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Oñati Socio-Legal Series [online], 9(5), 577-595.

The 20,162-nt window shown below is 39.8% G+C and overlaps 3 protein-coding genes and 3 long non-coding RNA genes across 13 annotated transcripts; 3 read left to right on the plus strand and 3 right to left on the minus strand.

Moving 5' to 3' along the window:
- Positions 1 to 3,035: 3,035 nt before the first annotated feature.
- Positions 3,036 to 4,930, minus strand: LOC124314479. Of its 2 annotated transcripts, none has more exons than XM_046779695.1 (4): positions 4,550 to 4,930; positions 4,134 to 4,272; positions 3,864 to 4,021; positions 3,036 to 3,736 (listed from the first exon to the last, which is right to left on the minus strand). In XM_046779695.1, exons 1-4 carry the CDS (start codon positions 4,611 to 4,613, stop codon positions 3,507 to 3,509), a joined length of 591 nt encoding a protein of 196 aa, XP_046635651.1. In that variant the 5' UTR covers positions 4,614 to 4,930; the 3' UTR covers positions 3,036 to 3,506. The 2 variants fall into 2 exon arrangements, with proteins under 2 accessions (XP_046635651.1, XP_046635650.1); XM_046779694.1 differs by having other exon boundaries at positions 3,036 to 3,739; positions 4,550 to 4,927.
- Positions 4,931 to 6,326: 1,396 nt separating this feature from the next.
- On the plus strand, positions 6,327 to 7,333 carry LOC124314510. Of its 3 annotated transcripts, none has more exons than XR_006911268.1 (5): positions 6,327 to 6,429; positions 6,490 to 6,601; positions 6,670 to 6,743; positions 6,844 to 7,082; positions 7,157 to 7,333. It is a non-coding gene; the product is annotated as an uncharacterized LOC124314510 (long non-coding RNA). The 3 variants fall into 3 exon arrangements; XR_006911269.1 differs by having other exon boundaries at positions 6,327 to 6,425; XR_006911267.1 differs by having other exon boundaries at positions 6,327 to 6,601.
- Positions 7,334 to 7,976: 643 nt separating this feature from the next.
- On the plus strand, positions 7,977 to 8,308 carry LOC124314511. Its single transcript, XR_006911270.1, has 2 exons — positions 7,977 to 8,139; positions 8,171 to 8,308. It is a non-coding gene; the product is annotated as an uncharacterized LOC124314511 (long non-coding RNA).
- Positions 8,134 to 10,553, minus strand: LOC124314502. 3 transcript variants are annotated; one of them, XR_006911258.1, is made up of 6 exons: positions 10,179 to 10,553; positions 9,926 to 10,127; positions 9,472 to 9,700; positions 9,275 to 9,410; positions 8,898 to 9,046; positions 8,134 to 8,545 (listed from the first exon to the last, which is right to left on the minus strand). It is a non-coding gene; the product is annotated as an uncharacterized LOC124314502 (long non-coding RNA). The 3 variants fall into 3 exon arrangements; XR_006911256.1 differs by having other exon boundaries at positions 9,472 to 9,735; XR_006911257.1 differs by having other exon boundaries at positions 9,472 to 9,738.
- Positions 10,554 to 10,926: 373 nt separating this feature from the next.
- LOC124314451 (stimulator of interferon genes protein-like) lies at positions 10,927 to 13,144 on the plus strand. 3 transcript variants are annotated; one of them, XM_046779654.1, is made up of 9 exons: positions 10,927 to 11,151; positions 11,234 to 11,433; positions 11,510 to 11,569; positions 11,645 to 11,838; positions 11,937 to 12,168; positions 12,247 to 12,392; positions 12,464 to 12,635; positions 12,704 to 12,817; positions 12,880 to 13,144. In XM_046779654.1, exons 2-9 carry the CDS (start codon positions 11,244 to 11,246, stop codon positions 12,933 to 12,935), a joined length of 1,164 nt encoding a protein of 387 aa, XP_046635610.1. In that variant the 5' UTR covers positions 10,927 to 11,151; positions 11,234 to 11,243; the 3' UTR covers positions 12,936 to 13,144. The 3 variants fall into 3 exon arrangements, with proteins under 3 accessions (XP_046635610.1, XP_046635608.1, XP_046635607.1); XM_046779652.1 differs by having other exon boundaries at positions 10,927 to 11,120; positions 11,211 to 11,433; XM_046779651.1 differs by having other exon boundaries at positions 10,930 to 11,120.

Legal reasoning in the common law tradition requires judges to draw on concepts, and examples that are meant to resonate with a particular emotional import and operate in judicial reasoning as though they do. Judicial applications of constitutional rights are regularly interpreted by reference to past violations (either through precedent, contextual framings, and/or legislative history), which in turn elicit a series of emotions which work to deepen and intensify judicial understandings of a right guarantee (freedom of association, freedom of expression, equality, security of the person, etc.). This paper examines the way in which invocations of past political histories, and rights abuses (however ill or well-defined), work to conjure up a set of service emotions (emotions which work to establish a particular frame of mind), which guide judicial applications of doctrine in cases concerning an alleged violation of a constitutional right.